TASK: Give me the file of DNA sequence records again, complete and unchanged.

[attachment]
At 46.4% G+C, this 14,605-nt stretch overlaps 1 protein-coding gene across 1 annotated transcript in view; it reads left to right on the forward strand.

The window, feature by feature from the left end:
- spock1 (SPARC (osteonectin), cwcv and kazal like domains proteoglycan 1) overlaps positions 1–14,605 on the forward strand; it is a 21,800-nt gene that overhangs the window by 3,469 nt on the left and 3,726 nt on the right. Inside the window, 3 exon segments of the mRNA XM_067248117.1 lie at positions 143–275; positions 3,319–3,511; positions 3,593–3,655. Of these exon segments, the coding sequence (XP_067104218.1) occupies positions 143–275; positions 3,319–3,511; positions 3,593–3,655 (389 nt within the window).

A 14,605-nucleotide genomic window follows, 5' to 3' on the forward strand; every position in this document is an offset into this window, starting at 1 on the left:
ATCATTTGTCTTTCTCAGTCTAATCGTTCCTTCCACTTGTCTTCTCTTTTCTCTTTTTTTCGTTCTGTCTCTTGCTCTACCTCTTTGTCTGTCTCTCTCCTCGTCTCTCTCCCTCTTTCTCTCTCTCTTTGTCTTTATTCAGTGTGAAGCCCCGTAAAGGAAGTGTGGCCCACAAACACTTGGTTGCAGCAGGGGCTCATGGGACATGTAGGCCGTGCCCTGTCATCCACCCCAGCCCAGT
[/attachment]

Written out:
At 46.4% G+C, this 14,605-nt stretch overlaps 1 protein-coding gene across 1 annotated transcript in view; it reads left to right on the forward strand.

The window, feature by feature from the left end:
- spock1 (SPARC (osteonectin), cwcv and kazal like domains proteoglycan 1) overlaps positions 1–14,605 on the forward strand; it is a 21,800-nt gene that overhangs the window by 3,469 nt on the left and 3,726 nt on the right. Inside the window, 3 exon segments of the mRNA XM_067248117.1 lie at positions 143–275; positions 3,319–3,511; positions 3,593–3,655. Of these exon segments, the coding sequence (XP_067104218.1) occupies positions 143–275; positions 3,319–3,511; positions 3,593–3,655 (389 nt within the window).

A 14,605-nucleotide genomic window follows, 5' to 3' on the forward strand; every position in this document is an offset into this window, starting at 1 on the left:
ATCATTTGTCTTTCTCAGTCTAATCGTTCCTTCCACTTGTCTTCTCTTTTCTCTTTTTTTCGTTCTGTCTCTTGCTCTACCTCTTTGTCTGTCTCTCTCCTCGTCTCTCTCCCTCTTTCTCTCTCTCTTTGTCTTTATTCAGTGTGAAGCCCCGTAAAGGAAGTGTGGCCCACAAACACTTGGTTGCAGCAGGGGCTCATGGGACATGTAGGCCGTGCCCTGTCATCCACCCCAGCCCAGT